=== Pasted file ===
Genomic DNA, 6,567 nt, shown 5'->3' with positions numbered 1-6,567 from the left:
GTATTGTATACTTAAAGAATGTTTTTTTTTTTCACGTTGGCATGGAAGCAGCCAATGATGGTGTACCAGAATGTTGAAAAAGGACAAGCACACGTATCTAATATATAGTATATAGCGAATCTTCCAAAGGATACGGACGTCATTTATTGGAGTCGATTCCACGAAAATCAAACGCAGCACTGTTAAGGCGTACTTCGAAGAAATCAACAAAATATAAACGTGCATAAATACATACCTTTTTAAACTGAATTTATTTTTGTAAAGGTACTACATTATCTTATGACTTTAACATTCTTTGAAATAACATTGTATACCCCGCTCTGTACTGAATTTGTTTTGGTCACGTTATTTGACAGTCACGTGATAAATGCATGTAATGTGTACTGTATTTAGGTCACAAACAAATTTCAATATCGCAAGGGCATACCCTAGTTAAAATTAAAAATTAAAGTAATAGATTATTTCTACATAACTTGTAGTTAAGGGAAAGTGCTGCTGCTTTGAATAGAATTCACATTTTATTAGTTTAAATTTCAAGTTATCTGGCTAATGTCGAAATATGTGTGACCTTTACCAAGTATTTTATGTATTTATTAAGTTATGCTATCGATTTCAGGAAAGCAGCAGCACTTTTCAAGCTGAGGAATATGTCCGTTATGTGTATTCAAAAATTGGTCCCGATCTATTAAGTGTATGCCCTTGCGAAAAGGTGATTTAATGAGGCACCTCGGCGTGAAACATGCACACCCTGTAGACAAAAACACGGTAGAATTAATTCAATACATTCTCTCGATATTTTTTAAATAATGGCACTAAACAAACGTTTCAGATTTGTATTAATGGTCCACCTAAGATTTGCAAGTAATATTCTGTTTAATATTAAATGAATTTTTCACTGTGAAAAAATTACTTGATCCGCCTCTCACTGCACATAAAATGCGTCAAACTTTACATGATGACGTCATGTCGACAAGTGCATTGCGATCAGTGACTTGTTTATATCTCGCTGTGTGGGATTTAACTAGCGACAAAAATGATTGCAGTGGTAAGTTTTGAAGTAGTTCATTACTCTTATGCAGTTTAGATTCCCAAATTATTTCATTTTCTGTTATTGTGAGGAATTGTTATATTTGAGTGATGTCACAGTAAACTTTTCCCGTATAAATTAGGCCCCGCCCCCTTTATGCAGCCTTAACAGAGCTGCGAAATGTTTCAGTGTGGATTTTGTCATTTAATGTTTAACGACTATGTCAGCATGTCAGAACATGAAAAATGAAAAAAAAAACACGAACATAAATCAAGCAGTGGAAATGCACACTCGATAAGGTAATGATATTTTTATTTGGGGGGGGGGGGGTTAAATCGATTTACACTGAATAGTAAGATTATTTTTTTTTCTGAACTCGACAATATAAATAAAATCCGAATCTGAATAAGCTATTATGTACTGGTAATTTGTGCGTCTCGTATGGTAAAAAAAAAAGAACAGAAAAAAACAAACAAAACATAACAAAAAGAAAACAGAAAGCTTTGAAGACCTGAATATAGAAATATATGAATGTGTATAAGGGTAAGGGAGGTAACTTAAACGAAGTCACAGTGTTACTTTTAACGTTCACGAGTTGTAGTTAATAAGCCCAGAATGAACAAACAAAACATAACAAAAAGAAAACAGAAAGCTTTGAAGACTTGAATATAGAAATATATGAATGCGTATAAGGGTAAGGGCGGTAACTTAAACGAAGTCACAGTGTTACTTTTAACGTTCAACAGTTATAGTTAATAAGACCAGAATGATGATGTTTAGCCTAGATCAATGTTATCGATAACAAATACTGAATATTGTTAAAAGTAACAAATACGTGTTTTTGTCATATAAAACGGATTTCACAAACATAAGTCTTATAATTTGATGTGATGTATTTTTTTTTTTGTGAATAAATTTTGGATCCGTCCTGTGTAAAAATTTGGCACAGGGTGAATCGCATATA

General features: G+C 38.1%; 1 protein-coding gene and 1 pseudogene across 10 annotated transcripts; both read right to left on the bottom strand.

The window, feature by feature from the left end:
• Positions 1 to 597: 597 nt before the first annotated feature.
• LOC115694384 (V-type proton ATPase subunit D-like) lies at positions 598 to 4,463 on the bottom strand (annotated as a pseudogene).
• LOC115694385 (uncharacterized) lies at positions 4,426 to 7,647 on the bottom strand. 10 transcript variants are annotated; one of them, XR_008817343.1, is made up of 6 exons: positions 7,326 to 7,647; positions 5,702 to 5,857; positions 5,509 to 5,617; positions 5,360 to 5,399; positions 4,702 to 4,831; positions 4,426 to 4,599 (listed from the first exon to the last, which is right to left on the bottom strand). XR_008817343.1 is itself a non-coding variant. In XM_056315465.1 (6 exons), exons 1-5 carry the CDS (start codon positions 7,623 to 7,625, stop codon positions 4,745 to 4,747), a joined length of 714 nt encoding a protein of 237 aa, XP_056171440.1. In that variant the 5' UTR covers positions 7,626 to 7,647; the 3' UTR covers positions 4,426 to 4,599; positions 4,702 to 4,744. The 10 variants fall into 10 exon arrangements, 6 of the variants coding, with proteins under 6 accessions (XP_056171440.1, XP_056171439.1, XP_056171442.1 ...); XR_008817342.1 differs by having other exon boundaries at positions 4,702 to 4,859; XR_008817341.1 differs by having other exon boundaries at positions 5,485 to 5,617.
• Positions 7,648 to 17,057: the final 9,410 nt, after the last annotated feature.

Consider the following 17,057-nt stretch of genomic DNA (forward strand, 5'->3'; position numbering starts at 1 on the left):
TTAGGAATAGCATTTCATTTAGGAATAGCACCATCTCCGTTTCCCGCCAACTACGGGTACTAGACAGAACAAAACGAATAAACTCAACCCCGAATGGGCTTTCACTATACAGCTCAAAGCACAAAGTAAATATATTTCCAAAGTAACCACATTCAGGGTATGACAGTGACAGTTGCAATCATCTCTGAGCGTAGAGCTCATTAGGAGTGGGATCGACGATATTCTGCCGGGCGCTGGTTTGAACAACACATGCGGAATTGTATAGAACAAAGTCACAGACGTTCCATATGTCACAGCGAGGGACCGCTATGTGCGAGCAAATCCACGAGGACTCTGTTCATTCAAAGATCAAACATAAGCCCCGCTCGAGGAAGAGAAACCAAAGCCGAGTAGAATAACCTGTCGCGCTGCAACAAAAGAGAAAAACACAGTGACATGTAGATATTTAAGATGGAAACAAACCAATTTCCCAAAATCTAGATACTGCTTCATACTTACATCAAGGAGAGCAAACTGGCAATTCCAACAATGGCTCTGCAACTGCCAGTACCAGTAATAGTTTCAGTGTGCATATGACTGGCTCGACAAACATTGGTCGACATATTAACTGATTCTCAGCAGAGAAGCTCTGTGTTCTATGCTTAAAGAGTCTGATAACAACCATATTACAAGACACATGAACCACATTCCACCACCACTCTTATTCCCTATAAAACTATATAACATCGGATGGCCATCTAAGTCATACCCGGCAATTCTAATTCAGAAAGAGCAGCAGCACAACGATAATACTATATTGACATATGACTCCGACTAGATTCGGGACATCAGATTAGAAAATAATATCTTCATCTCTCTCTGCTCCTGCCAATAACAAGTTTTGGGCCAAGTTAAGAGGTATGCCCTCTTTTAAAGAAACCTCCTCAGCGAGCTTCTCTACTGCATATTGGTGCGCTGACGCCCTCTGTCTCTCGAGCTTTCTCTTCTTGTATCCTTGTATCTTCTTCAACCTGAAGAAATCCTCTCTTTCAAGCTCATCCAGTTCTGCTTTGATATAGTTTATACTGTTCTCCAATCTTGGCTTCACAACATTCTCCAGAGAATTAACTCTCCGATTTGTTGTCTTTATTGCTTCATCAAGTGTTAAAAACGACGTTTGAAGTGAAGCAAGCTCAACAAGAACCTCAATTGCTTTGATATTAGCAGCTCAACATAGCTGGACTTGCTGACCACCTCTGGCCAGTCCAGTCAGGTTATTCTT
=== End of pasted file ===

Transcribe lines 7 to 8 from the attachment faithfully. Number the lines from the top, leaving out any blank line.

• LOC115694385 (uncharacterized) lies at positions 4,426 to 7,647 on the bottom strand. 10 transcript variants are annotated; one of them, XR_008817343.1, is made up of 6 exons: positions 7,326 to 7,647; positions 5,702 to 5,857; positions 5,509 to 5,617; positions 5,360 to 5,399; positions 4,702 to 4,831; positions 4,426 to 4,599 (listed from the first exon to the last, which is right to left on the bottom strand). XR_008817343.1 is itself a non-coding variant. In XM_056315465.1 (6 exons), exons 1-5 carry the CDS (start codon positions 7,623 to 7,625, stop codon positions 4,745 to 4,747), a joined length of 714 nt encoding a protein of 237 aa, XP_056171440.1. In that variant the 5' UTR covers positions 7,626 to 7,647; the 3' UTR covers positions 4,426 to 4,599; positions 4,702 to 4,744. The 10 variants fall into 10 exon arrangements, 6 of the variants coding, with proteins under 6 accessions (XP_056171440.1, XP_056171439.1, XP_056171442.1 ...); XR_008817342.1 differs by having other exon boundaries at positions 4,702 to 4,859; XR_008817341.1 differs by having other exon boundaries at positions 5,485 to 5,617.
• Positions 7,648 to 17,057: the final 9,410 nt, after the last annotated feature.